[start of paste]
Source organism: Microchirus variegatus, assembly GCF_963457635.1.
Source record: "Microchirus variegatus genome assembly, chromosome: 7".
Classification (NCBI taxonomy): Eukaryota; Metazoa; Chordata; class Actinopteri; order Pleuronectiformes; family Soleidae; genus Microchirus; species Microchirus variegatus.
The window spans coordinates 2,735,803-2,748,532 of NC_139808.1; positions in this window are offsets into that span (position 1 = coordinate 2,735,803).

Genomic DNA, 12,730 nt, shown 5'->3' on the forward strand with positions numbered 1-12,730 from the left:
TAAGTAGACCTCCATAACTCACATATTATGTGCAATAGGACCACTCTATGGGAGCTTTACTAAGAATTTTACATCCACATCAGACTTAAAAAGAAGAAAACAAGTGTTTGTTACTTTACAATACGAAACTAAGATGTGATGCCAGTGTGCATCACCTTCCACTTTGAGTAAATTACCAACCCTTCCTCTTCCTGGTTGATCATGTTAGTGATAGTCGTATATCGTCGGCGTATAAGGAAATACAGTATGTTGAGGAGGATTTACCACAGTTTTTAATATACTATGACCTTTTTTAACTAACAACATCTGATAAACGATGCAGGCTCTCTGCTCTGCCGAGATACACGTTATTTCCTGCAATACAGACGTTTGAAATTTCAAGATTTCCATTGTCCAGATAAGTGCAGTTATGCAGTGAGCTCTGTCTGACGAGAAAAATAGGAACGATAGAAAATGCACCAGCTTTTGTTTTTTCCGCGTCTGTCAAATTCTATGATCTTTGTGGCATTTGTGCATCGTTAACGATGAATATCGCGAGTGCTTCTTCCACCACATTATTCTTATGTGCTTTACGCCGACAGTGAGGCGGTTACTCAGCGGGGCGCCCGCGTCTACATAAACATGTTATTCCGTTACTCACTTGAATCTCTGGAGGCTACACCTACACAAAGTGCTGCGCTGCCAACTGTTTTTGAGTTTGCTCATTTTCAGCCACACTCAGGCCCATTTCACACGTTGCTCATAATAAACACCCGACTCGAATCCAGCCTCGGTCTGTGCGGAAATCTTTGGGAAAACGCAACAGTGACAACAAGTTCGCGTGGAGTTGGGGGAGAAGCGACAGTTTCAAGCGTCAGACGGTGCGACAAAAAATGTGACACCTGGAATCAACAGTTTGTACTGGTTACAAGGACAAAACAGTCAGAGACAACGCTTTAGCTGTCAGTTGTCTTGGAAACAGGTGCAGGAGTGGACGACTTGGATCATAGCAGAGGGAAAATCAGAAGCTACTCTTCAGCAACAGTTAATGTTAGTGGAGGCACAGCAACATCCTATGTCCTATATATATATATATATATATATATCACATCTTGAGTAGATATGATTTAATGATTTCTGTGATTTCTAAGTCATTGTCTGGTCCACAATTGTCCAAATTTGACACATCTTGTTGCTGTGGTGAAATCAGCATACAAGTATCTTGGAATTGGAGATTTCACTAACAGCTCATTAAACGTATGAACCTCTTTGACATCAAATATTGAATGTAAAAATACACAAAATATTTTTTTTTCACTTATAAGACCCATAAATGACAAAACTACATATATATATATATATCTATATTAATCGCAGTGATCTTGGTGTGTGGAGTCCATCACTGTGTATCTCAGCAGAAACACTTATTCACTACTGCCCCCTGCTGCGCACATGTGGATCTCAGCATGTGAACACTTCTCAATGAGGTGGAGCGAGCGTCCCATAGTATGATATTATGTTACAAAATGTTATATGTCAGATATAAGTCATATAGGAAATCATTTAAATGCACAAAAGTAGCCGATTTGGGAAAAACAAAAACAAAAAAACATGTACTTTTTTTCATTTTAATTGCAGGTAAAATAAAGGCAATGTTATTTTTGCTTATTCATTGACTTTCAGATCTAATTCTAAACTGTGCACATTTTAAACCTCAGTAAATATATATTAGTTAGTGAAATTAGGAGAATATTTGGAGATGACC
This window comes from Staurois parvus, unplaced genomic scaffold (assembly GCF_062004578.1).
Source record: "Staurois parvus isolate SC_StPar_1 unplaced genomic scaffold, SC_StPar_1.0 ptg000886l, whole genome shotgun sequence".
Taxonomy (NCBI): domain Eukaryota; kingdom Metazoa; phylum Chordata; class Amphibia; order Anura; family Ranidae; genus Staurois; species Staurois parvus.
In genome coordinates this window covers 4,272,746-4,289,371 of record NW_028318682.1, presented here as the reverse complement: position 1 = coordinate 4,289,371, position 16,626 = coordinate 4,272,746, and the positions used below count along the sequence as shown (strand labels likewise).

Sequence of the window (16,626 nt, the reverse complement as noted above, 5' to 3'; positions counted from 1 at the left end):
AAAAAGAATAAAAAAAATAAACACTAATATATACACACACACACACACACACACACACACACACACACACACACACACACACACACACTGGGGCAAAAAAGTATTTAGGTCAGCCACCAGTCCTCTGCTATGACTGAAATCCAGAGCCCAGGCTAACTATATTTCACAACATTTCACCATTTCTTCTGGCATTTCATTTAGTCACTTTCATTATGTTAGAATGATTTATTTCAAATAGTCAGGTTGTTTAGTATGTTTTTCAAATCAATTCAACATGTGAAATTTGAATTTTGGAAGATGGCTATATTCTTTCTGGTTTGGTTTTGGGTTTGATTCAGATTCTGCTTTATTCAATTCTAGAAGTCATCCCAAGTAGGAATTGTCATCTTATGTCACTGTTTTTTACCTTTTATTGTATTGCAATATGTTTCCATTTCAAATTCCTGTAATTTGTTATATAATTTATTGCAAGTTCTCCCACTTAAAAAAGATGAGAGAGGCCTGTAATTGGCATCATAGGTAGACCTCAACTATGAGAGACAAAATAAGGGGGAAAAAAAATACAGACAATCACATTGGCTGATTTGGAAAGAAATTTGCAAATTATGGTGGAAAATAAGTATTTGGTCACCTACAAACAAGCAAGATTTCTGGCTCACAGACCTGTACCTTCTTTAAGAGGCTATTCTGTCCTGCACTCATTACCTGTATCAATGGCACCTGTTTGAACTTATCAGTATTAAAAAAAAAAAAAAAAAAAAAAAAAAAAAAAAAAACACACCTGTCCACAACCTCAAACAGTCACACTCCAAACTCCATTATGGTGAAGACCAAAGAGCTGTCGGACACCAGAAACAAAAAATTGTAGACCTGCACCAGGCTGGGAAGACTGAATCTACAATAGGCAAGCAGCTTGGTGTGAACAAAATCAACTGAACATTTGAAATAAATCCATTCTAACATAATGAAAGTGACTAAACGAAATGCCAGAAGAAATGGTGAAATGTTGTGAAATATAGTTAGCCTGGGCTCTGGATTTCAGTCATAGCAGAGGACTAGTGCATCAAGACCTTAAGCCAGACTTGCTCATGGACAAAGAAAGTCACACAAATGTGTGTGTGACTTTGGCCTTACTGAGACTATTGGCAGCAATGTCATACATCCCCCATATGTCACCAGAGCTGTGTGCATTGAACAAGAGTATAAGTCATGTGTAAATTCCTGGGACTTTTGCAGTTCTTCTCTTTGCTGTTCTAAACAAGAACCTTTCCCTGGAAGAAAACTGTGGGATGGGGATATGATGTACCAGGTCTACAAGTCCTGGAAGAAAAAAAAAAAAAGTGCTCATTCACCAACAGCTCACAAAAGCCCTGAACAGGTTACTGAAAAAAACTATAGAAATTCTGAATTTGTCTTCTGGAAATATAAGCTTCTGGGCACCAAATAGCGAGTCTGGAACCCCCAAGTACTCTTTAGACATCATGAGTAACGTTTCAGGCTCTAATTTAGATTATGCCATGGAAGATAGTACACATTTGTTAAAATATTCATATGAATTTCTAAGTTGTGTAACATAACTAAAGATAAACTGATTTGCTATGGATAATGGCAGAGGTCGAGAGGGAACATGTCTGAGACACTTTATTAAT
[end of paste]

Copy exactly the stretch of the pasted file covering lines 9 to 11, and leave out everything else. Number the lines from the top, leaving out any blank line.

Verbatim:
Taxonomy (NCBI): domain Eukaryota; kingdom Metazoa; phylum Chordata; class Amphibia; order Anura; family Ranidae; genus Staurois; species Staurois parvus.
In genome coordinates this window covers 4,272,746-4,289,371 of record NW_028318682.1, presented here as the reverse complement: position 1 = coordinate 4,289,371, position 16,626 = coordinate 4,272,746, and the positions used below count along the sequence as shown (strand labels likewise).

Sequence of the window (16,626 nt, the reverse complement as noted above, 5' to 3'; positions counted from 1 at the left end):